Why I Sold 1/3rd Of My Position In Kinder Morgan

| About: Kinder Morgan, (KMI)

Summary

Kinder Morgan's shares slid 58 percent over the last year.

However, KMI is up ~60 percent from January lows.

Though KMI has a wide moat and earnings power over the long haul, I am selling 1/3 of my position because of its low yield and lack of dividend visibility.

An investment in KMI yields 2.79 percent.

Pipeline operator Kinder Morgan, Inc. (NYSE:KMI) has not been a winning investment for many shareholders, at least not for those investors that were in it for the dividend. Kinder Morgan made a compelling dividend value proposition last year: The company wanted to grow the dividend by 10 percent each year until 2020, and the shares were yielding somewhere around 5-8 percent at the time. Both investment yield and dividend visibility were great, two big reasons to buy the company, but the abrupt 75 percent dividend cut at the end of last year immediately rendered the dividend growth story irrelevant.

As a result of the dividend cut, Kinder Morgan's shares fell off a cliff. Investors buying into the dividend growth story at $30, or even $40, were left holding the bag. Today, Kinder Morgan's shares change hands for just ~$18, selling substantially below the prices we have seen a year ago. In April 2015 Kinder Morgan sold for prices north of $40, a big difference compared to today. KMI, in fact, crashed ~58 percent over the last year, but has recently gained some ground on the back of a recovery in crude oil prices that moved back up to $40/barrel, and improving investor sentiment.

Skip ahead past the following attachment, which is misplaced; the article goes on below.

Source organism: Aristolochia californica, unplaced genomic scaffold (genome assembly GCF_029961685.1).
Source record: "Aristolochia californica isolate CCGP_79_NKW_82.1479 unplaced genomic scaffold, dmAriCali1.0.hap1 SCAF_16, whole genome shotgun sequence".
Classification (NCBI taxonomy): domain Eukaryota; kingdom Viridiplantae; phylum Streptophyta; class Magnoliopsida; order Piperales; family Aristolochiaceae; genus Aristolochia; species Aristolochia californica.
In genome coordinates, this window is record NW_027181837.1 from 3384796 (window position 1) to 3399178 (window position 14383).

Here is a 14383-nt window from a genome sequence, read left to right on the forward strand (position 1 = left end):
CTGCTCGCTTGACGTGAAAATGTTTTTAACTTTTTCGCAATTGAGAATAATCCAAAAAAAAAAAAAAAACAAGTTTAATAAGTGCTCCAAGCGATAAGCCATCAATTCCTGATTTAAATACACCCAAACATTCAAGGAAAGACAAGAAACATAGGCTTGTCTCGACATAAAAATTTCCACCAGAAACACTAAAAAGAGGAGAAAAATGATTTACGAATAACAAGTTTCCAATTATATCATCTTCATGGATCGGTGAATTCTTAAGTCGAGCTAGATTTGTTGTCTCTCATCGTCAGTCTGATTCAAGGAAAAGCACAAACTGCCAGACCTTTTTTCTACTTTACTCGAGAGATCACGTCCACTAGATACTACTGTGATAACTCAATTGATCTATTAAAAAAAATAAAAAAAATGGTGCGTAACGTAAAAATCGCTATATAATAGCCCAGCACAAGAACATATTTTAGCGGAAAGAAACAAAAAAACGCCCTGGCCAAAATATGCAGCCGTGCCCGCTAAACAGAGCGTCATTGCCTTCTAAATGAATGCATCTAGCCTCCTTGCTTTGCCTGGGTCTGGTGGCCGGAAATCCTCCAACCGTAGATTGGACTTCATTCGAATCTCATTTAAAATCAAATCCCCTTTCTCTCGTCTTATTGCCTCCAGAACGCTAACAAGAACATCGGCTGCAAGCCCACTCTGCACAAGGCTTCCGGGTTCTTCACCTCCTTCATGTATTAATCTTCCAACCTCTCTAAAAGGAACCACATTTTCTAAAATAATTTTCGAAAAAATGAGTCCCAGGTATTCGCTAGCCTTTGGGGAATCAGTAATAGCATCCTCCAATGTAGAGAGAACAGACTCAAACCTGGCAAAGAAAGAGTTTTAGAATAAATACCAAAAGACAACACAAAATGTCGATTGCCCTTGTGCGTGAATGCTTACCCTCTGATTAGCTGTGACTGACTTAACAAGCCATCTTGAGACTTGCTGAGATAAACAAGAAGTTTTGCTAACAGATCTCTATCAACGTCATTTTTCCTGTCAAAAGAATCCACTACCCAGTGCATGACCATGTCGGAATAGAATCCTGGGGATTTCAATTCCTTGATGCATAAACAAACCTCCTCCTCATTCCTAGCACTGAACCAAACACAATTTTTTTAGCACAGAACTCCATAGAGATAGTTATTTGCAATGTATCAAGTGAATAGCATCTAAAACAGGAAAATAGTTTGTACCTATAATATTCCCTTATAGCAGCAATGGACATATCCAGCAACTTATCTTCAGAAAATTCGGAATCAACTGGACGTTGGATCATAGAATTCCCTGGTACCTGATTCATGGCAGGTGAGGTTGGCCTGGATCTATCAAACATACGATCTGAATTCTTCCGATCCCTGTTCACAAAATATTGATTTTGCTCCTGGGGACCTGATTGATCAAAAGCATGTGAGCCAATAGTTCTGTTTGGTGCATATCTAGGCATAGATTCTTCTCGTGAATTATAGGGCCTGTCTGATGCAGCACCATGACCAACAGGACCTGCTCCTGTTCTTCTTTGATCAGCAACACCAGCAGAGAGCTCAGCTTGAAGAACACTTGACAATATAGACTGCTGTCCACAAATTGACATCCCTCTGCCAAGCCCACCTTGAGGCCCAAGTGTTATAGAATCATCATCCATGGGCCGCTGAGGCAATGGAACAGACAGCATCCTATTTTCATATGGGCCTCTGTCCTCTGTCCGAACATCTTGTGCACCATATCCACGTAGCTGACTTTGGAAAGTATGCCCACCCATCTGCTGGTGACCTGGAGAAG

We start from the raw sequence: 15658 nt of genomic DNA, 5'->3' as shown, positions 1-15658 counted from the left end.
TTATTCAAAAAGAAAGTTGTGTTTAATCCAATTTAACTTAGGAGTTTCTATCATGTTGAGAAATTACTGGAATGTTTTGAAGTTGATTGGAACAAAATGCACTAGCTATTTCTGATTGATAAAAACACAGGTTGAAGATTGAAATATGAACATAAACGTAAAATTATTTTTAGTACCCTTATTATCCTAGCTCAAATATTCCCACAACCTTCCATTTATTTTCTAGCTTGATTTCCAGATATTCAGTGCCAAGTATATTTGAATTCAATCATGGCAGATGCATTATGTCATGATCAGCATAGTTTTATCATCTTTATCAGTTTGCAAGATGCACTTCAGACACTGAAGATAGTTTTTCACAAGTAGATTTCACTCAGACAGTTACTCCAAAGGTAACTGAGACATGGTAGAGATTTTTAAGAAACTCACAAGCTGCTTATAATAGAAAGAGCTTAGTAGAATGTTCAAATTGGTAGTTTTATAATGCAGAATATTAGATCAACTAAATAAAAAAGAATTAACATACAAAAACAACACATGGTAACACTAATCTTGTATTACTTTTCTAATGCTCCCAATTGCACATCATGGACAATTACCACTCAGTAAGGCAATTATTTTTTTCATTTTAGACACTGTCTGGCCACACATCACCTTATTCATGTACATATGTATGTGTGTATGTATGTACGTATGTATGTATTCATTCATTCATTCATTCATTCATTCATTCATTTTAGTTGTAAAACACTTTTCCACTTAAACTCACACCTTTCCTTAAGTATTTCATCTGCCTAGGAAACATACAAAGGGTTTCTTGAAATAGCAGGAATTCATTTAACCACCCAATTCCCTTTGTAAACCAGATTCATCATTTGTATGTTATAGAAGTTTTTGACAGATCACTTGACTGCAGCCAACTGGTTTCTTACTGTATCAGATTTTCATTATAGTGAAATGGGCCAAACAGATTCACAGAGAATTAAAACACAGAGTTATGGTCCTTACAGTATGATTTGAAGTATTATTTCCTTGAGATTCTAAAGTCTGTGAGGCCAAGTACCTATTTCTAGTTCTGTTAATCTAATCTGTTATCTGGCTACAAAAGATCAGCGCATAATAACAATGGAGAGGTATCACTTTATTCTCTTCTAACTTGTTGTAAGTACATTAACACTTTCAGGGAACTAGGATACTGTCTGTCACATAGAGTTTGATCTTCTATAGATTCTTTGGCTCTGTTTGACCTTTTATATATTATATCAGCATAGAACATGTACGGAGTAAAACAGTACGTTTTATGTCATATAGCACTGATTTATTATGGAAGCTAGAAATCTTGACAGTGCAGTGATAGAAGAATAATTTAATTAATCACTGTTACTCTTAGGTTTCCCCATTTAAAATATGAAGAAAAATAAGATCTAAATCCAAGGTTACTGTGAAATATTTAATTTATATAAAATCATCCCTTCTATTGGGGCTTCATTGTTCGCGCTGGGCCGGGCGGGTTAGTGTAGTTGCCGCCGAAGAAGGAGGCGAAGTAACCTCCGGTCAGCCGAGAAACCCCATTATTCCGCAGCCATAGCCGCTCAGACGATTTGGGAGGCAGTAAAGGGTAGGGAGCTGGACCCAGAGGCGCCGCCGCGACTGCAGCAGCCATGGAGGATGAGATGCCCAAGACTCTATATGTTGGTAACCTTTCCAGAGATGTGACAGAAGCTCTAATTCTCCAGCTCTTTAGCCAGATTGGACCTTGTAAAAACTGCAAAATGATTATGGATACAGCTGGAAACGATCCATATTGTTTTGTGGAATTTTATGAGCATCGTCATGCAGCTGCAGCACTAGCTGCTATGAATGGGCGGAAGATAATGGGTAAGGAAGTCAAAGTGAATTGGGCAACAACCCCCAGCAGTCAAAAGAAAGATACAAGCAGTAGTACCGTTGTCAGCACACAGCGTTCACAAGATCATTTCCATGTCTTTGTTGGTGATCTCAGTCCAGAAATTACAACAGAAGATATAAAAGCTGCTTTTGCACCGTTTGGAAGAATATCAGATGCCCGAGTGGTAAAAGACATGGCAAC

Strong Rebound In Market Price

When energy companies fell to a new 52-week lows in January, doubling down on midstream pipeline operators would have made a lot of sense. Kinder Morgan's shares, for instance, fell as low as $11.20 on January 20, 2016, but have since rebounded strongly: KMI is up ~60 percent (!) from its 52-week low just three months ago.

The serious decline in valuations of energy companies in the fourth quarter of last year has even attracted Warren Buffett's investment company Berkshire Hathaway Inc. (NYSE:BRK.A) (NYSE:BRK.B), which accumulated 26.5 million shares of Kinder Morgan, and Appaloosa Management, David Tepper's investment vehicle, which bought 9.4 million shares.

Investment Yield Too Low, Lack Of Dividend Visibility

Since Kinder Morgan has recovered from its lows at the beginning of the year, and shares are no longer oversold, I have decided to liquidate 1/3 of my position in the pipeline company because of Kinder Morgan's low investment yield and a lack of near-term dividend visibility.

Kinder Morgan's shares throw off a quarterly dividend of $0.125/share, or $0.50/share annually after the pipeline company announced a payout cut last year. KMI sells for a pretty unexciting 2.79 percent dividend yield at the time of writing, and there is no real path for appealing dividend growth in the near future. Kinder Morgan retains the option to hike its dividend payout, of course, if its balance sheet is stabilized, its credit rating protected, and cash flow strong enough to fund the company's investment budget, but a dividend increase is not an option for the company any time soon, certainly not in 2016. From an income investor perspective, I just think there are other high-yield investments in the bargain bin that offer more compelling total return potential in the next three to five years than Kinder Morgan.

Your Takeaway

Kinder Morgan is a great company, has a wide moat, and significant industry clout and earnings power over the long haul. That being said, though, other high-yield investments offer better reward-to-risk ratios, higher yield and income, and superior dividend visibility. Since Kinder Morgan has bounced back from its lows, I have decided to sell 1/3 of my position, and recycle the proceeds into other non-energy high-yield income investments.

Disclosure: I am/we are long KMI.

I wrote this article myself, and it expresses my own opinions. I am not receiving compensation for it (other than from Seeking Alpha). I have no business relationship with any company whose stock is mentioned in this article.